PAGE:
In statistics, we’re often interested in knowing how “spread out” the values are in a distribution.

One popular way to measure spread is **the interquartile range**, which is calculated as the difference between the first quartile and the third quartile in a dataset. Quartiles are simply values that split up a dataset into four equal parts.

**Example: Calculating the Interquartile Range**

The following example shows how to calculate the interquartile range for a given dataset:

**Step 1: Arrange the values from smallest to largest.**

58, 66, 71, 73, 74, 77, 78, 82, 84, 85, 88, 88, 88, 90, 90, 92, 92, 94, 96, 98

**2. Find the median.**

58, 66, 71, 73, 74, 77, 78, 82, 84, **85,**** 88**, 88, 88, 90, 90, 92, 92, 94, 96, 98

In this case, the median is between 85 and 88.

**3. The median splits the dataset into two halves. The median of the lower half is the lower quartile and the median of the upper half is the upper quartile:**

58, 66, 71, 73, **74, 77**, 78, 82, 84, 85, 88, 88, 88, 90, **90, 92**, 92, 94, 96, 98

**4. Calculate the interquartile range.**

In this case, the first quartile is the average of the middle two values in the lower half of the data set (75.5) and the third quartile is the average of the middle two values in the upper half of the data set (91).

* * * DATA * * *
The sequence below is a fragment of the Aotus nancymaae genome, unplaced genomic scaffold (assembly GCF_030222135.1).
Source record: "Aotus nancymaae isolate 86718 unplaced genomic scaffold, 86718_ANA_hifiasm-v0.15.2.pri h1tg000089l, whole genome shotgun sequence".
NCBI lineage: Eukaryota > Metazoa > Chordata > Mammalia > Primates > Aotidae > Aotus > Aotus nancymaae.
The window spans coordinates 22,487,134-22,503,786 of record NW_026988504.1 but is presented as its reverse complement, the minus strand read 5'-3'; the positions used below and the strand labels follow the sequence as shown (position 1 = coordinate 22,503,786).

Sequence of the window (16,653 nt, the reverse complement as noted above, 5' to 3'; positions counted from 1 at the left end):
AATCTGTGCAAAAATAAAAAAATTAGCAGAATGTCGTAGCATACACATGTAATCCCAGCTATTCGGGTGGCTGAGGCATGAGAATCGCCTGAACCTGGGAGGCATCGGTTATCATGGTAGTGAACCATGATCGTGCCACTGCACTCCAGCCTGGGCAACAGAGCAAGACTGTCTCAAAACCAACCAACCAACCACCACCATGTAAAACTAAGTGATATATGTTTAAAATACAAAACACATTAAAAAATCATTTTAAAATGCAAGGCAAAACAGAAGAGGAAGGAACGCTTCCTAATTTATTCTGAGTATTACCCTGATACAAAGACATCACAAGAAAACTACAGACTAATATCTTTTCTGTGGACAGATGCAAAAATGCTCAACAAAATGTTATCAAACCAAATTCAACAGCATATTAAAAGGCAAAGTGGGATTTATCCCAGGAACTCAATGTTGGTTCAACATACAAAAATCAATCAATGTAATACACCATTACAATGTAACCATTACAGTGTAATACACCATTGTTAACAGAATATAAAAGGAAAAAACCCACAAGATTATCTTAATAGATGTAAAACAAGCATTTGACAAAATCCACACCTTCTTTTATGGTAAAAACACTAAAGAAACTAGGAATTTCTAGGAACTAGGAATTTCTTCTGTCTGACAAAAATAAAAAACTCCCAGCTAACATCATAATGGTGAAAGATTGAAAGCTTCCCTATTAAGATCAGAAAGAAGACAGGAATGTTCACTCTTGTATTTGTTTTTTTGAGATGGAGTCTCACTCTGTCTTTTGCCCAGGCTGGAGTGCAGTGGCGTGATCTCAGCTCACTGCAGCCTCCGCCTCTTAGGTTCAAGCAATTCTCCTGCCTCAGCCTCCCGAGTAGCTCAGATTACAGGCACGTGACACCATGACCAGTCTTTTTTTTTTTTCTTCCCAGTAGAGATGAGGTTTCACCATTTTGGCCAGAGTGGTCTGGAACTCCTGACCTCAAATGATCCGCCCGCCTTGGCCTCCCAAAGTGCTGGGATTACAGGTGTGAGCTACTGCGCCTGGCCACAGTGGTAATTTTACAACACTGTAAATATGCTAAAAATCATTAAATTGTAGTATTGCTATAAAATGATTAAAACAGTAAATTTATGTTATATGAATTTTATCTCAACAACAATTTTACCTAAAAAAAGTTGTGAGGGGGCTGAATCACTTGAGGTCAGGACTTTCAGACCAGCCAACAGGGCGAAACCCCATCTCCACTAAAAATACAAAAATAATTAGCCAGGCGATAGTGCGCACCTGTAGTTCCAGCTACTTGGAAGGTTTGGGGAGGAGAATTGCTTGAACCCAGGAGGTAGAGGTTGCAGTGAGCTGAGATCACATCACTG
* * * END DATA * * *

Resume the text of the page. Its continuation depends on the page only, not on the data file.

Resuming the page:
Thus, the interquartile range is 91 – 75.5 = **15.5**

**The Interquartile Range is Not Affected By Outliers**

One reason that people prefer to use the interquartile range (IQR) when calculating the “spread” of a dataset is because it’s resistant to outliers. Since the IQR is simply the range of the middle 50% of data values, it’s not affected by extreme outliers.

To demonstrate this, consider the following dataset:

[1, 4, 8, 11, 13, 17, 17, 20]

Here are the various measures of spread for this dataset:

- Interquartile range: 11
- Range: 19
- Standard deviation: 6.26
- Variance: 39.23

Now, consider the same dataset but with an extreme outlier added to it:

[1, 4, 8, 11, 13, 17, 17, 20, **150**]

Here are the various measures of spread for this dataset:

- Interquartile range: 12.5
- Range: 149
- Standard deviation: 43.96
- Variance: 1,932.84

Notice how the interquartile range changes only slightly, from 11 to 12.5. However, all of the other measures of dispersion change drastically.

This demonstrates that the interquartile range is not affected by outliers like the other measures of dispersion. For this reason, it’s a reliable way to measure the spread of the middle 50% of values in any distribution.

**Further Reading:**

Measures of Dispersion

Interquartile Range Calculator